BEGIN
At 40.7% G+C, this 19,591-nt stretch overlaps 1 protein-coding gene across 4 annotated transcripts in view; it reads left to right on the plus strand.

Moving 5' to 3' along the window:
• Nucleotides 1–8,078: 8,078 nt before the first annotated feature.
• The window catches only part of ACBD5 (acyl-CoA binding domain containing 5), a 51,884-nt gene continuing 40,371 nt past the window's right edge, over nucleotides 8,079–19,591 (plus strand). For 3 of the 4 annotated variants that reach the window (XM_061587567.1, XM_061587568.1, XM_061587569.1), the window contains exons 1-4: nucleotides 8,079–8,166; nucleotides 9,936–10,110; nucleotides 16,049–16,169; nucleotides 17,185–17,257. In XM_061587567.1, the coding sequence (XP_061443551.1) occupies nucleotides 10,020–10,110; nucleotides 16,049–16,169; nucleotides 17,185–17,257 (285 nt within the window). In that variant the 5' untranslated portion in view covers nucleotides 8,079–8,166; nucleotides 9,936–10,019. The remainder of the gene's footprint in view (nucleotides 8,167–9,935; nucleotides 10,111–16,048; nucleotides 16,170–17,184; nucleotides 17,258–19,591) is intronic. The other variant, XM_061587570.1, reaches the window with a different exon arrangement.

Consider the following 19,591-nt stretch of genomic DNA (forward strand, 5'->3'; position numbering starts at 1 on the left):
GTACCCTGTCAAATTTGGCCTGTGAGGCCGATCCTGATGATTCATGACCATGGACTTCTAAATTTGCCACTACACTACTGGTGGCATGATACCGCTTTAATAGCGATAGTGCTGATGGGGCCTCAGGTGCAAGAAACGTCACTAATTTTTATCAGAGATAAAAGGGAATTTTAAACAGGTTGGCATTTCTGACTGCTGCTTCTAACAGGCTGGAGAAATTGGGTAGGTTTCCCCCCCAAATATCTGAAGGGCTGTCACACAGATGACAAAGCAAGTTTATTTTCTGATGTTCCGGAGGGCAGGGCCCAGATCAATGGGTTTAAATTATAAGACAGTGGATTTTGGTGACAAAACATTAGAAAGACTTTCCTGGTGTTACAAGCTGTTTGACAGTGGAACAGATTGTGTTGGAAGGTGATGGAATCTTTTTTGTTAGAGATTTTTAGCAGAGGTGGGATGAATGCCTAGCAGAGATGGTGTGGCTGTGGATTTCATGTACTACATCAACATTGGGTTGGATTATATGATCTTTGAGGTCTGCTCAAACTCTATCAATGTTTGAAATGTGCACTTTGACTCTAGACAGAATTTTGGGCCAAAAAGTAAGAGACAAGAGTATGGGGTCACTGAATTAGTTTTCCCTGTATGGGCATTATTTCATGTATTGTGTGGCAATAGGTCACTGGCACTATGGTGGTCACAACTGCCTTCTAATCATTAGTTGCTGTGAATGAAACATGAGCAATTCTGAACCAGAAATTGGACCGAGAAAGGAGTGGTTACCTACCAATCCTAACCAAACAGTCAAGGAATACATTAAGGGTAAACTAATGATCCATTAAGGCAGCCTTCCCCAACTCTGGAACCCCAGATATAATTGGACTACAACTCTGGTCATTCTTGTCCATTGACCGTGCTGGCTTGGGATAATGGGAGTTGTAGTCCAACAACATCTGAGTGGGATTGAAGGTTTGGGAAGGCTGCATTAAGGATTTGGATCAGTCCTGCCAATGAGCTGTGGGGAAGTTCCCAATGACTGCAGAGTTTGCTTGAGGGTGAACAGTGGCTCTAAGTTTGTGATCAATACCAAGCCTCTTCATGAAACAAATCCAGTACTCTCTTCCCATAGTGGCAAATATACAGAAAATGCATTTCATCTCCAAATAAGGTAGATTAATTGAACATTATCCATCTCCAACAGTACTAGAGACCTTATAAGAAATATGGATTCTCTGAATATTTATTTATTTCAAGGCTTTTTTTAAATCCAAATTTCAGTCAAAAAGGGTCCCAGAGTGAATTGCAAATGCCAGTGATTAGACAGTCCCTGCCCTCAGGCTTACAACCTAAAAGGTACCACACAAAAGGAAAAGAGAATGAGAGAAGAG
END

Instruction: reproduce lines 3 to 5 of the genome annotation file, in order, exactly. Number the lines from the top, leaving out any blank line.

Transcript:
• Nucleotides 1–8,078: 8,078 nt before the first annotated feature.
• The window catches only part of ACBD5 (acyl-CoA binding domain containing 5), a 51,884-nt gene continuing 40,371 nt past the window's right edge, over nucleotides 8,079–19,591 (plus strand). For 3 of the 4 annotated variants that reach the window (XM_061587567.1, XM_061587568.1, XM_061587569.1), the window contains exons 1-4: nucleotides 8,079–8,166; nucleotides 9,936–10,110; nucleotides 16,049–16,169; nucleotides 17,185–17,257. In XM_061587567.1, the coding sequence (XP_061443551.1) occupies nucleotides 10,020–10,110; nucleotides 16,049–16,169; nucleotides 17,185–17,257 (285 nt within the window). In that variant the 5' untranslated portion in view covers nucleotides 8,079–8,166; nucleotides 9,936–10,019. The remainder of the gene's footprint in view (nucleotides 8,167–9,935; nucleotides 10,111–16,048; nucleotides 16,170–17,184; nucleotides 17,258–19,591) is intronic. The other variant, XM_061587570.1, reaches the window with a different exon arrangement.

Consider the following 19,591-nt stretch of genomic DNA (forward strand, 5'->3'; position numbering starts at 1 on the left):